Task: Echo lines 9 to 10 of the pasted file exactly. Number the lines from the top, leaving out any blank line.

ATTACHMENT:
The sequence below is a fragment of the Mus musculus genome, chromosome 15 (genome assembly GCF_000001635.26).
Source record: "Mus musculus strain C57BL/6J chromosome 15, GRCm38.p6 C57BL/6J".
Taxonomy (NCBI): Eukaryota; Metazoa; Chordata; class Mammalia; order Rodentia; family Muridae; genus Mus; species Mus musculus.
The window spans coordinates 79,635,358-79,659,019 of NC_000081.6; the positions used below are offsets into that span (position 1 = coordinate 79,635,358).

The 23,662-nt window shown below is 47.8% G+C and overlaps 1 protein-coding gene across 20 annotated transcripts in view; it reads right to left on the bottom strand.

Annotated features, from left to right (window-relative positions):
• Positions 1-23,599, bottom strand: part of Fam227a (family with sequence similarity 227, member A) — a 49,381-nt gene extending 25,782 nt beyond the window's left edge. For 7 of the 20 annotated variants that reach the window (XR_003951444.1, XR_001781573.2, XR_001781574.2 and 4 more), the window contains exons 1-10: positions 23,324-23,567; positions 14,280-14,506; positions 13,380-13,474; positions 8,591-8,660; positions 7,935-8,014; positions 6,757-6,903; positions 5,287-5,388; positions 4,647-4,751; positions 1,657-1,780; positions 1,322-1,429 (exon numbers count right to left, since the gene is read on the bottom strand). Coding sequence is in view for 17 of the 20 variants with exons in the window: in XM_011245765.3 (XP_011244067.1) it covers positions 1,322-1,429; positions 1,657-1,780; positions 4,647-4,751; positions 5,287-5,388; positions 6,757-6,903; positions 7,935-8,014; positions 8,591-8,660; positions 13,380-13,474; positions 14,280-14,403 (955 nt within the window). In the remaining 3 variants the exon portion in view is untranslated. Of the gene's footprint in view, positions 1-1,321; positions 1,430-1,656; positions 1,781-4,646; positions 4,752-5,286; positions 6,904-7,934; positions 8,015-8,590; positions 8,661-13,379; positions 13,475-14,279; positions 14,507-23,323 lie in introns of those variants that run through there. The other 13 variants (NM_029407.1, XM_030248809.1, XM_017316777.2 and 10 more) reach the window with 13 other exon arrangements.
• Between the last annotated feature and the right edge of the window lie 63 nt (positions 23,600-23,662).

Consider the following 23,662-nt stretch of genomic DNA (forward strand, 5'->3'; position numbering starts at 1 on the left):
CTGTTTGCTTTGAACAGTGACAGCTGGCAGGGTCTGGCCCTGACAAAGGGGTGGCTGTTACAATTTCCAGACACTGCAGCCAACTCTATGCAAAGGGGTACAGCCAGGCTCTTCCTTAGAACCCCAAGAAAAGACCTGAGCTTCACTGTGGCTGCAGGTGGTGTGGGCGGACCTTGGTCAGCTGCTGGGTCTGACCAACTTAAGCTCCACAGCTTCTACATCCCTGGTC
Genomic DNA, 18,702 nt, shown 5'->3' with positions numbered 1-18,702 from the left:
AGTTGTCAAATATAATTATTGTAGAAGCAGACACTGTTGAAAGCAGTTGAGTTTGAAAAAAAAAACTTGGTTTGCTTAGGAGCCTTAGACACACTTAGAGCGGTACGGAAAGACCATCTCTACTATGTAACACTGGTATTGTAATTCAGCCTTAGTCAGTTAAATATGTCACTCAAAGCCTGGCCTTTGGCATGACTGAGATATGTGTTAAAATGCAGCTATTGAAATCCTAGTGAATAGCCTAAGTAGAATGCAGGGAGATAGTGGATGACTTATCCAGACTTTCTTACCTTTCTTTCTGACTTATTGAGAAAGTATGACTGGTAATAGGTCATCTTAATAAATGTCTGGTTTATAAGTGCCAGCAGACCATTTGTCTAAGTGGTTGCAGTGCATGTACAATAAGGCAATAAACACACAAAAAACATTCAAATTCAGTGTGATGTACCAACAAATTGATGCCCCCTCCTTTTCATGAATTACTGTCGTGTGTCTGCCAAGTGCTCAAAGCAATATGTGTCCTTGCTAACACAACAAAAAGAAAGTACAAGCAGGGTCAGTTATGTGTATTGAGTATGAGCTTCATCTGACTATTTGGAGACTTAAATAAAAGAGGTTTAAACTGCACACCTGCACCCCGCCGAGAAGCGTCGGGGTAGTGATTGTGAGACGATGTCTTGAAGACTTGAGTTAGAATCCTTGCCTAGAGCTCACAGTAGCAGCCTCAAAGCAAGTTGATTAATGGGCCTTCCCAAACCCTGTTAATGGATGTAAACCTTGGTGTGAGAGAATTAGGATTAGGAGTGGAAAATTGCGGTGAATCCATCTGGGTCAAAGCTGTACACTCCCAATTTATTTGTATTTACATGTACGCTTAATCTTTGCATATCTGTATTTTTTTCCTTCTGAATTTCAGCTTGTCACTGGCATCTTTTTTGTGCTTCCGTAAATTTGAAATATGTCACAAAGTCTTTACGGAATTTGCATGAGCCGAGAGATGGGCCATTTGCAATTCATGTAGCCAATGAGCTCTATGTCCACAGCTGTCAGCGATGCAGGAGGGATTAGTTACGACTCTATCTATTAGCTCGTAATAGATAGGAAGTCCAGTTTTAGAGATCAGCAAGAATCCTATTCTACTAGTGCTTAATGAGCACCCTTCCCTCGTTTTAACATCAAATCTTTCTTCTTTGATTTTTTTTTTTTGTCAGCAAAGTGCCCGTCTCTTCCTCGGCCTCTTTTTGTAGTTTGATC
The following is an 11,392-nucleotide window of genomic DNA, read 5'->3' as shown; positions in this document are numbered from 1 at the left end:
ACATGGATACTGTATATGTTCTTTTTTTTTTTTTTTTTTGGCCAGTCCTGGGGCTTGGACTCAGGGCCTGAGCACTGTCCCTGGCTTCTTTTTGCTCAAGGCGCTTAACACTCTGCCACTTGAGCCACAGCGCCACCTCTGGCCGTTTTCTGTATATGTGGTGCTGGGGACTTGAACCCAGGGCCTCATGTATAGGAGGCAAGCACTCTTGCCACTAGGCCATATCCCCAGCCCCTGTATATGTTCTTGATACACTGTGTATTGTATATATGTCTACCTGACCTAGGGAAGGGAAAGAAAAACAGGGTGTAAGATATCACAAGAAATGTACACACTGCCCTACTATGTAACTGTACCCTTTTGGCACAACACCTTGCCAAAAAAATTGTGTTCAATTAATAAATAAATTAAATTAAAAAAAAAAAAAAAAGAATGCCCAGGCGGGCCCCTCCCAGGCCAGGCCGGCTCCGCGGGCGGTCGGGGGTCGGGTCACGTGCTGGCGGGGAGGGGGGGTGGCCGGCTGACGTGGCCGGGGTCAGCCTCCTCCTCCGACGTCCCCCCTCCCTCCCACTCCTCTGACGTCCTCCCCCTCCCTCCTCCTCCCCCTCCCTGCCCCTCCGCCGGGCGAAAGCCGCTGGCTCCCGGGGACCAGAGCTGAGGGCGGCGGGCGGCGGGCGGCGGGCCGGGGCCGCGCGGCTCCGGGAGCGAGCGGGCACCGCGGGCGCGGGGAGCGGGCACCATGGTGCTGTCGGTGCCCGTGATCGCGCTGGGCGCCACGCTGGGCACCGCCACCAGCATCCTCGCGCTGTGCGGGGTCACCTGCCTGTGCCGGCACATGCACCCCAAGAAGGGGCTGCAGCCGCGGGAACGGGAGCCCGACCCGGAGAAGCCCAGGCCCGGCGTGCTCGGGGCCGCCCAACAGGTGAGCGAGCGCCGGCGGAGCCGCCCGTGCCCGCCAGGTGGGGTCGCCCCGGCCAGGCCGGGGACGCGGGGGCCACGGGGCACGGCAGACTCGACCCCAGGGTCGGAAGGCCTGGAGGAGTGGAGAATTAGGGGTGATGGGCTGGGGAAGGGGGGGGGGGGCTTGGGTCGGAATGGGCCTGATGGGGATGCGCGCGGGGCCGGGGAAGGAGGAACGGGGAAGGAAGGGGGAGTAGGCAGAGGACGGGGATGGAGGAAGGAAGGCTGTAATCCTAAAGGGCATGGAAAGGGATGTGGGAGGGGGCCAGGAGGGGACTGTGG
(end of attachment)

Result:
Consider the following 23,662-nt stretch of genomic DNA (forward strand, 5'->3'; position numbering starts at 1 on the left):
CTGTTTGCTTTGAACAGTGACAGCTGGCAGGGTCTGGCCCTGACAAAGGGGTGGCTGTTACAATTTCCAGACACTGCAGCCAACTCTATGCAAAGGGGTACAGCCAGGCTCTTCCTTAGAACCCCAAGAAAAGACCTGAGCTTCACTGTGGCTGCAGGTGGTGTGGGCGGACCTTGGTCAGCTGCTGGGTCTGACCAACTTAAGCTCCACAGCTTCTACATCCCTGGTC